Some providers, such as chiropractors will evaluate patients to rule out more serious conditions but tend to focus on mechanical dysfunction of the joints or muscles. Acupuncturists use a different paradigm which evaluates for blockages of Chi or energy channels in the body’s meridians.

Physical therapists evaluate for muscle or joint dysfunction or deconditioning of the muscles that support the spine. Other providers, such as naturopaths, may use a combination of natural remedies including herbs. Physical therapists and others including chiropractors, naturopaths, some physicians and acupuncturists will also use therapies, modalities and procedures to help relieve back pain. These might include electrical muscle stimulation to reduce pain and relax muscles, traction, soft tissue muscle techniques, exercise and rehab protocols and a variety of other techniques. Most providers will agree that exercise is an important component of any treatment problem for neck pain. Most chiropractors, physical and physicians will provide exercises to their neck pain patients.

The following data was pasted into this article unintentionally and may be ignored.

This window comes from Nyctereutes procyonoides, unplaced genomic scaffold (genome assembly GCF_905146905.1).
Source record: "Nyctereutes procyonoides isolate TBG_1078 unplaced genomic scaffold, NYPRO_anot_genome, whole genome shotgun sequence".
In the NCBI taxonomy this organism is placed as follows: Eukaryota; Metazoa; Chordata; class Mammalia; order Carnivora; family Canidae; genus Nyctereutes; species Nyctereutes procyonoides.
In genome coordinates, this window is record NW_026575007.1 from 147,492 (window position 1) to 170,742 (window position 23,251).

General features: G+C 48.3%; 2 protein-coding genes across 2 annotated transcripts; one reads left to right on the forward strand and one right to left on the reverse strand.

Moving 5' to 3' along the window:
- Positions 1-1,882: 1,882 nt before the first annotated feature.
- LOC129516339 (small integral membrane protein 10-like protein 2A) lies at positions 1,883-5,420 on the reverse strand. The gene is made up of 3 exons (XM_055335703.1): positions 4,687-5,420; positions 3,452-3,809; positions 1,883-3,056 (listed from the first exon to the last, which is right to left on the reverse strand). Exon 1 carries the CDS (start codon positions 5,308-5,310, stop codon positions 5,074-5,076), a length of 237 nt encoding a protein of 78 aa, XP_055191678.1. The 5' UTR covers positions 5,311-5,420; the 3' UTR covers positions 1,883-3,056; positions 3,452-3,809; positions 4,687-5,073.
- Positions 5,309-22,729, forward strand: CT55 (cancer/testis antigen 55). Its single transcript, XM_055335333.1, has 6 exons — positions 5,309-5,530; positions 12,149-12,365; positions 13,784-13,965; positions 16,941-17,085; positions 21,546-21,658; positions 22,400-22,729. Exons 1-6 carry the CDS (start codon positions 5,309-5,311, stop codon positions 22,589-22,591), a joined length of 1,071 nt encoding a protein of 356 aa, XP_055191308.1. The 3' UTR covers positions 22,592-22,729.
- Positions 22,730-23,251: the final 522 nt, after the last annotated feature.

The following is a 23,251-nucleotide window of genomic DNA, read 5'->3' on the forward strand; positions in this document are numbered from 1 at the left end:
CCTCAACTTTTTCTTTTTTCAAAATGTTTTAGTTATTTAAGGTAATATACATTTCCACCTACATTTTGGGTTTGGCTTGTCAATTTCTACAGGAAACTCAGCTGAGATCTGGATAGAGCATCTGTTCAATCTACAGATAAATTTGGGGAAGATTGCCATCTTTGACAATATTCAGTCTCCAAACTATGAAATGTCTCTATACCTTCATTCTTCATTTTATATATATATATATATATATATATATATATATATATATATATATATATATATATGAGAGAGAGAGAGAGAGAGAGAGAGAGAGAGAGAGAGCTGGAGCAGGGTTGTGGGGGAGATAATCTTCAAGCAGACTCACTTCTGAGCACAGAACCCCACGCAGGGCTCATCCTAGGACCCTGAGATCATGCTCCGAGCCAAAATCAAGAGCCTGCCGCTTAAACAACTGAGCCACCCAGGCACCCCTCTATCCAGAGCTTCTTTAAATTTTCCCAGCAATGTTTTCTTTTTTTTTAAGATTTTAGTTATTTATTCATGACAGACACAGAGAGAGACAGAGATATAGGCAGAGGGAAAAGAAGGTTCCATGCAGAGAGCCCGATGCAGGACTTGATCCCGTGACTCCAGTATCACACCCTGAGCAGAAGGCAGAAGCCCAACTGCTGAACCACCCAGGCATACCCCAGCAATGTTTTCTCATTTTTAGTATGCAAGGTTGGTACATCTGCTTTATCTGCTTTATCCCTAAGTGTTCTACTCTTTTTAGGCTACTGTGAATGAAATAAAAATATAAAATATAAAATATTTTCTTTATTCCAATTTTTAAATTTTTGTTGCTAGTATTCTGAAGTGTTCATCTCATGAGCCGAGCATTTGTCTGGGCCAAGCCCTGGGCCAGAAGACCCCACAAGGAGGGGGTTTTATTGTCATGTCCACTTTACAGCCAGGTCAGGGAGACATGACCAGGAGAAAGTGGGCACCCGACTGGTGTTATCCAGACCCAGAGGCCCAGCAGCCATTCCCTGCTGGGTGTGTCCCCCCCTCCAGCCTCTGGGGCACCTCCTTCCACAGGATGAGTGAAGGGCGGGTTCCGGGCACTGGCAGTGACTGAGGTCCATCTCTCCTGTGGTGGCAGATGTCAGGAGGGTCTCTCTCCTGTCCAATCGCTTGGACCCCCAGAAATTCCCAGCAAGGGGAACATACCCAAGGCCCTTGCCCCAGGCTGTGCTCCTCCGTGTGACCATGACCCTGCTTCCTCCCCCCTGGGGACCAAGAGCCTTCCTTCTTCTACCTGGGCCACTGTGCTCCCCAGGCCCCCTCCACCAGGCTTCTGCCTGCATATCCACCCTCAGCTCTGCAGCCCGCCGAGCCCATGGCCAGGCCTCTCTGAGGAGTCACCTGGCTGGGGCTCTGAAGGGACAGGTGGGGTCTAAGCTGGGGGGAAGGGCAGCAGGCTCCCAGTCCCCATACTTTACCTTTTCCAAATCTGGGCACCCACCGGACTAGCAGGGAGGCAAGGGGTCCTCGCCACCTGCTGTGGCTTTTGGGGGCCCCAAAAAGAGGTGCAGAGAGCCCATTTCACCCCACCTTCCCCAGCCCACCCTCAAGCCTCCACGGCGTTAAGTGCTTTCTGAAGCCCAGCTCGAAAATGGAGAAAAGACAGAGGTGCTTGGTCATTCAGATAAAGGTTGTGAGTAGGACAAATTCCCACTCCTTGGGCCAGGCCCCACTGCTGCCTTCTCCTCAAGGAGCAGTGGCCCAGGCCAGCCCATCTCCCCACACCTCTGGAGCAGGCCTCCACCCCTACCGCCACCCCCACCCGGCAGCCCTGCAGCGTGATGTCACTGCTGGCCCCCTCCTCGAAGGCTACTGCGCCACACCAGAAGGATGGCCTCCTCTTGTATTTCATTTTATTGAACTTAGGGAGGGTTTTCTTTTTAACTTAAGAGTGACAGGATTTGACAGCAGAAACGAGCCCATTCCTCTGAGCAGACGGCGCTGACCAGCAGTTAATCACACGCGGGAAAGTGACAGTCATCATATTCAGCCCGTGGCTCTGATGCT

What are the Symptoms of Neck Pain?

Neck pain can vary from a slight nagging discomfort to severe pain and depends on what is causing the pain. Simple strains may resolve with little or no treatment, while more severe conditions can cause symptoms ranging from numbness, pain in the arm “like a toothache”, to weakness and loss of function. Strains and sprains typically produce localized pain, but may also be associated with other symptoms, such as headache. Disc herniations and degeneration (spondylosis) may produce no symptoms, severe radiating pain and weakness, or something in between.